When Hublot put a rubber strap on a gold watch 40 years ago, it was quite an unconventional approach to watchmaking at the time. It was an Italian gentleman, Carlo Crocco, who created the watch by combining design flair from Italy with Swiss craftsmanship and naming it something French, Hublot, meaning "porthole" in English. The replica watch utilized screws in the case, a design element that's come to define Hublot over the decades. The case shape was inspired by a ship's porthole. The decision to utilize a rubber strap is rooted in the need for versatility and ease of use around water, but, of course, it went against traditional watch design at the time, as rubber straps were usually found on watches at a much lower price point.
Today, that very first watch from Crocco is living a second life. Hublot has released the Classic Fusion 40 Years Anniversary model in a trio of materials: 18k yellow gold, titanium, and black ceramic. There are 100 examples in yellow gold, 200 in titanium, and 200 in black ceramic.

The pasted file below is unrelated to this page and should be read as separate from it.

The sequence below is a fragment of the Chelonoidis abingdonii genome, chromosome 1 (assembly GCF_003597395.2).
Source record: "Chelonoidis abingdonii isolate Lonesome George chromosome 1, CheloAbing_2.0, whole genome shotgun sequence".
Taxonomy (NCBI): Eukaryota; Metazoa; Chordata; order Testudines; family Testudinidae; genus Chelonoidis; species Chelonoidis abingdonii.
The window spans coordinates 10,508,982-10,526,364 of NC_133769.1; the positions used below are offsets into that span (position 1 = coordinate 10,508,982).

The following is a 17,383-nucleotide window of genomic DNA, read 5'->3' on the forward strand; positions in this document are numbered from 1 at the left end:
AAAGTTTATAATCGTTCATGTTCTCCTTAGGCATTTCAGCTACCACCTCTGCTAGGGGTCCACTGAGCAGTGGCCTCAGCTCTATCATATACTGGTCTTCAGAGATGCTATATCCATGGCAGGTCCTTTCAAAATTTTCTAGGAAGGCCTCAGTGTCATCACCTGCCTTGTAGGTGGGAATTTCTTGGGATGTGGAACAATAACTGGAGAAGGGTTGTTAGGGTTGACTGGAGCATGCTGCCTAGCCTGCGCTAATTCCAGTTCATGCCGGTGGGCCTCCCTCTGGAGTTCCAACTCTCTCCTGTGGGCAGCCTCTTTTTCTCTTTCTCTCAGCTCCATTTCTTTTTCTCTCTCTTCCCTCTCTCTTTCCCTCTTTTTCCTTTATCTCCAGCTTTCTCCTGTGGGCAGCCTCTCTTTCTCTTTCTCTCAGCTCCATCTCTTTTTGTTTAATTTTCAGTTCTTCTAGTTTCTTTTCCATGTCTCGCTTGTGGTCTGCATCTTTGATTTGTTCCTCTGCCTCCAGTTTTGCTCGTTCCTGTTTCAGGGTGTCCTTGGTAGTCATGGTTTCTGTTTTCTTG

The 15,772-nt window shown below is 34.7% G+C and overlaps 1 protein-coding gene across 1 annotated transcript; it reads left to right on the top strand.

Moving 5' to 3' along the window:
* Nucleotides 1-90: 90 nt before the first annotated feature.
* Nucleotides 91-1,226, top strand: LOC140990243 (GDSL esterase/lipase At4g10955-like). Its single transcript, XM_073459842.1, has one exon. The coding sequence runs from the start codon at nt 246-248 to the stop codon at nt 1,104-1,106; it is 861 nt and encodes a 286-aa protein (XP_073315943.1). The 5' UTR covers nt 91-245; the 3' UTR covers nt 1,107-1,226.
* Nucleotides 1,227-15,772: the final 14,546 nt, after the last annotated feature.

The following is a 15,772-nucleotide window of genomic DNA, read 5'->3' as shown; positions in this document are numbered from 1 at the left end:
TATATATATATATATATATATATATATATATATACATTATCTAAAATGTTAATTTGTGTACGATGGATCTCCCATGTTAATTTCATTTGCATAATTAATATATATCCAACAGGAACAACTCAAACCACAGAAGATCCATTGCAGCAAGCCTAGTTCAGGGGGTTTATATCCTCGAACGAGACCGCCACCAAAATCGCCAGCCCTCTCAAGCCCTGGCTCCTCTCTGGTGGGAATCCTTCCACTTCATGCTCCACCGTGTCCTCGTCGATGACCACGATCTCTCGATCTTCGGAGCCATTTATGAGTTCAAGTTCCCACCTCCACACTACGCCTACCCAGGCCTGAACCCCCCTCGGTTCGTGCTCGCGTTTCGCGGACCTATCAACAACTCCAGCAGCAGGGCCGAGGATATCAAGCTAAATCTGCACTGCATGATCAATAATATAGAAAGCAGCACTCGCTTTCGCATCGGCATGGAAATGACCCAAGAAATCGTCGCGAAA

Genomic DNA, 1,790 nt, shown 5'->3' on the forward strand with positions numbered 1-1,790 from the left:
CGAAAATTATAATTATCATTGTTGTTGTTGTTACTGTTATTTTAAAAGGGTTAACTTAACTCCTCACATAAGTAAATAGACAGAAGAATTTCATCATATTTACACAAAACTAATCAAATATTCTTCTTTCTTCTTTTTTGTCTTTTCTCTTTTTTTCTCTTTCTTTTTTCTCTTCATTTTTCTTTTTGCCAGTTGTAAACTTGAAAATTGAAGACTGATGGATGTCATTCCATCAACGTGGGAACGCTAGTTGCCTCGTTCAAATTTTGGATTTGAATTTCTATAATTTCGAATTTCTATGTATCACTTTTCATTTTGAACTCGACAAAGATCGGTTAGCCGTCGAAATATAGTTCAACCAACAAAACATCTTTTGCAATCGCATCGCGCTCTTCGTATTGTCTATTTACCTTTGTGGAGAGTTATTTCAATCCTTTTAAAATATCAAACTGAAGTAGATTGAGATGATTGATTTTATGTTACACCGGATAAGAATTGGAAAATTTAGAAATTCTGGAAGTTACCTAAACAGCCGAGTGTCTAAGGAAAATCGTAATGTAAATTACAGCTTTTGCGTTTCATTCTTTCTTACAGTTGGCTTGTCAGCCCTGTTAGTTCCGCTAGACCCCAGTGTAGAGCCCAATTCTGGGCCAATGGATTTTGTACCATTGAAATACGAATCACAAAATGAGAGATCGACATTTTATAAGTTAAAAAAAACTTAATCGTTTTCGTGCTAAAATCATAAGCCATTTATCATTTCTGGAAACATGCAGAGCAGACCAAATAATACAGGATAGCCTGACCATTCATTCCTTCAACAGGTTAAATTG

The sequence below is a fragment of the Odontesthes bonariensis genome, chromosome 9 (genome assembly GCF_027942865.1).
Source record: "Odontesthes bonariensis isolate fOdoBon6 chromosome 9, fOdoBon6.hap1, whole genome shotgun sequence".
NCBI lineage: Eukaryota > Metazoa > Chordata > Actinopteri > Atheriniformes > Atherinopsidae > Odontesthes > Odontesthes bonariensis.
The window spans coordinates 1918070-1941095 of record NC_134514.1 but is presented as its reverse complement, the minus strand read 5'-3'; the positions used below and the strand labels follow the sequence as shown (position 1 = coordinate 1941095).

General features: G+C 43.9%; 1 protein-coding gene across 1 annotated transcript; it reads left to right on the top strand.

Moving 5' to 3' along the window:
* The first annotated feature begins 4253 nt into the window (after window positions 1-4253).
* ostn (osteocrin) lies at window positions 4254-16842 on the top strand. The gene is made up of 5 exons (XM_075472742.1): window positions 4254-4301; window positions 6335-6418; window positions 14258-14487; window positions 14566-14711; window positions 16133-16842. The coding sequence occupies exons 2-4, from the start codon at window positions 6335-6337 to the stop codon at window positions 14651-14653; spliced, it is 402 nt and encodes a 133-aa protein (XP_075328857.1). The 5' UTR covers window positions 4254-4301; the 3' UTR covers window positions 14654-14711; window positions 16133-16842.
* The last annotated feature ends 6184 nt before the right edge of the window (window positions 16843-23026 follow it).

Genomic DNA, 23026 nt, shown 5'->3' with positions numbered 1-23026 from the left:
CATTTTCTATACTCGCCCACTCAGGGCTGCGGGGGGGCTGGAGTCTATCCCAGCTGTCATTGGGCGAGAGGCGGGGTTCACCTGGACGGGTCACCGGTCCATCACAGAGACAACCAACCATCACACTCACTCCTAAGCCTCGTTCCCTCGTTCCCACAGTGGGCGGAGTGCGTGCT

But the main difference this time around is what's inside: the Caliber Hublot HUB1112. The HUB1112 is based in the SW300-1 and is finished by Hublot. The first replica Hublot, the Classic Original, used a quartz movement.
The brand's 1980 release, the Classic Original, was a hit. It was a dress watch that broke all the norms and even became popular with a cast of royal characters. The story goes that the Prince of Monaco, along with the kings of Greece, Spain, and Sweden all wore Hublot watches. Carlo Crocco had invented a winning formula with the Classic Original.
The Classic Original was released to much fanfare, but sales cooled off during the following decades. Crocco wanted to refocus his efforts on his philanthropy work, but wasn't interested in selling off Hublot completely, so he looked for the right steward for the brand. It was in 2004 that Jean-Claude Biver got involved with Hublot. Crocco had known Biver prior to his joining Hublot, when he struck a deal with Biver to distribute Blancpain watches in Italy and Spain. Biver was running Blancpain at the time, and had managed to turn both Blancpain and Omega into commercial successes during his career prior to Hublot. And Hublot wasn't any different.